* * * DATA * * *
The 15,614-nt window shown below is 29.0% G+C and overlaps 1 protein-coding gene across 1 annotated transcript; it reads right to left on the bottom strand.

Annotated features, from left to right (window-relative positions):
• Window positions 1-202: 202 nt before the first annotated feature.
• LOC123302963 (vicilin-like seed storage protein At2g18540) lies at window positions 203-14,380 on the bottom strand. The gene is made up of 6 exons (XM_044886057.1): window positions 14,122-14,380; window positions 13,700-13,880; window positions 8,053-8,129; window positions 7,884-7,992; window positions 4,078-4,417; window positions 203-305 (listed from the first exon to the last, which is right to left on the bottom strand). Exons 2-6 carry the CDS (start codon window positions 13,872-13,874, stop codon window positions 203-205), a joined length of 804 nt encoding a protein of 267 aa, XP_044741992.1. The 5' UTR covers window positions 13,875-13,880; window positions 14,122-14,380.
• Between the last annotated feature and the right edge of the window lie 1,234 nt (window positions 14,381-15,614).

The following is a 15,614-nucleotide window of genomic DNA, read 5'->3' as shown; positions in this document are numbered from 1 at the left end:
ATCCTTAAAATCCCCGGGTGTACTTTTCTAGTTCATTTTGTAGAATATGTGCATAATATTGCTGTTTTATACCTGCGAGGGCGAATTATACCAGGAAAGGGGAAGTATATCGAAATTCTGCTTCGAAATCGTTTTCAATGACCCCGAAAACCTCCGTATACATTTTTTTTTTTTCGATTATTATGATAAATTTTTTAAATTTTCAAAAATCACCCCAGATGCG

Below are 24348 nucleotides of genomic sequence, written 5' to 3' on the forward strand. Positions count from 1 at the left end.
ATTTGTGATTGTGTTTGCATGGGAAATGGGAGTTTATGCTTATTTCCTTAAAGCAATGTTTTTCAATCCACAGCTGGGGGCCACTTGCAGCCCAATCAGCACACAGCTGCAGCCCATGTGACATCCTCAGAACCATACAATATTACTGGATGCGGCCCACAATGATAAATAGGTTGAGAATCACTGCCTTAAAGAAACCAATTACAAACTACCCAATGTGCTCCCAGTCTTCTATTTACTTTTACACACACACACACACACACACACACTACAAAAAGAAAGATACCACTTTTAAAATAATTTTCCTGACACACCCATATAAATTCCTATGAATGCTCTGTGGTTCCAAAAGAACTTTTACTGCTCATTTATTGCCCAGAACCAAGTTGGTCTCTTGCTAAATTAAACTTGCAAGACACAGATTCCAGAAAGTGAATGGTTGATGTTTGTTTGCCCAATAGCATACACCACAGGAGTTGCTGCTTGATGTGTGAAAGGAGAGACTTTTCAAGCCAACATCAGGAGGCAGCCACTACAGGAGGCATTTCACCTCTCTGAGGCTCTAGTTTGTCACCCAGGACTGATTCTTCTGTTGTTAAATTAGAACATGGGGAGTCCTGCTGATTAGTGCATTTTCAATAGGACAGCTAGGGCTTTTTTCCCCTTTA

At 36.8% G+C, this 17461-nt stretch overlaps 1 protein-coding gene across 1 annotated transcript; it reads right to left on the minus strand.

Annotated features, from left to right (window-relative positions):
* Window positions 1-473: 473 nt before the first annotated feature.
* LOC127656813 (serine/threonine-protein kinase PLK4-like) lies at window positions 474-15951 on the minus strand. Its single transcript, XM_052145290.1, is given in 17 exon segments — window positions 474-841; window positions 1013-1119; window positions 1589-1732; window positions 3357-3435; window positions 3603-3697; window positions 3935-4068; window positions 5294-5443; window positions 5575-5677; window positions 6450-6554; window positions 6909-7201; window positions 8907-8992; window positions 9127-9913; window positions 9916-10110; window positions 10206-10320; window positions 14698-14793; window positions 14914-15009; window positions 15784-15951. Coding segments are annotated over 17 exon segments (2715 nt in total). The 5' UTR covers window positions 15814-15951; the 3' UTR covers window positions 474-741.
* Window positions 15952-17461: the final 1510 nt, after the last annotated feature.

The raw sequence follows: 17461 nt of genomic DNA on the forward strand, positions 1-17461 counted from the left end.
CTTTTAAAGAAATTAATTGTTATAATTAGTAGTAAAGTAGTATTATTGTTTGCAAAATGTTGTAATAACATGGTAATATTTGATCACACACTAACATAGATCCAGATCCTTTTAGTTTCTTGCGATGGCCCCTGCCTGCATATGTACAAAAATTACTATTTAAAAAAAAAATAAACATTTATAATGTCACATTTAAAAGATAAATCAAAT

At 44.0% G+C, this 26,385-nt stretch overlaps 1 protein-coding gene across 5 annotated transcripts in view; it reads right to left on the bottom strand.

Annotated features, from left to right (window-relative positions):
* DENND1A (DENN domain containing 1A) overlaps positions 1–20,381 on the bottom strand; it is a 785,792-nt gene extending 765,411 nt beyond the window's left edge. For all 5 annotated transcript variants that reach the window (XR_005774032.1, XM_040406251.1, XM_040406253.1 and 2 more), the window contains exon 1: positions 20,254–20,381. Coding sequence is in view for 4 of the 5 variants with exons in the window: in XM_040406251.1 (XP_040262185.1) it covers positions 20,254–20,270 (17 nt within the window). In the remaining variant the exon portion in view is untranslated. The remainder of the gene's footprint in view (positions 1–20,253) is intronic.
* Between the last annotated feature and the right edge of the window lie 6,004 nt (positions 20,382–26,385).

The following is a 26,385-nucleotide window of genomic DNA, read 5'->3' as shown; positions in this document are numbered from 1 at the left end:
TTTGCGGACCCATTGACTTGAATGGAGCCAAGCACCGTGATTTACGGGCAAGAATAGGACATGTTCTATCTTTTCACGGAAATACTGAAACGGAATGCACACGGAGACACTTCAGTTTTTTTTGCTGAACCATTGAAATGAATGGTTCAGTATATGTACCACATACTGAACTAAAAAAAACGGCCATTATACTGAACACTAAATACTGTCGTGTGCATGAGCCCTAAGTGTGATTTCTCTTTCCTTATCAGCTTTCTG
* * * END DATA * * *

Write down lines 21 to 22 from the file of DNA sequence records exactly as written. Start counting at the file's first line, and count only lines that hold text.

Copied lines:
The following is a 26,385-nucleotide window of genomic DNA, read 5'->3' as shown; positions in this document are numbered from 1 at the left end:
TTTGCGGACCCATTGACTTGAATGGAGCCAAGCACCGTGATTTACGGGCAAGAATAGGACATGTTCTATCTTTTCACGGAAATACTGAAACGGAATGCACACGGAGACACTTCAGTTTTTTTTGCTGAACCATTGAAATGAATGGTTCAGTATATGTACCACATACTGAACTAAAAAAAACGGCCATTATACTGAACACTAAATACTGTCGTGTGCATGAGCCCTAAGTGTGATTTCTCTTTCCTTATCAGCTTTCTG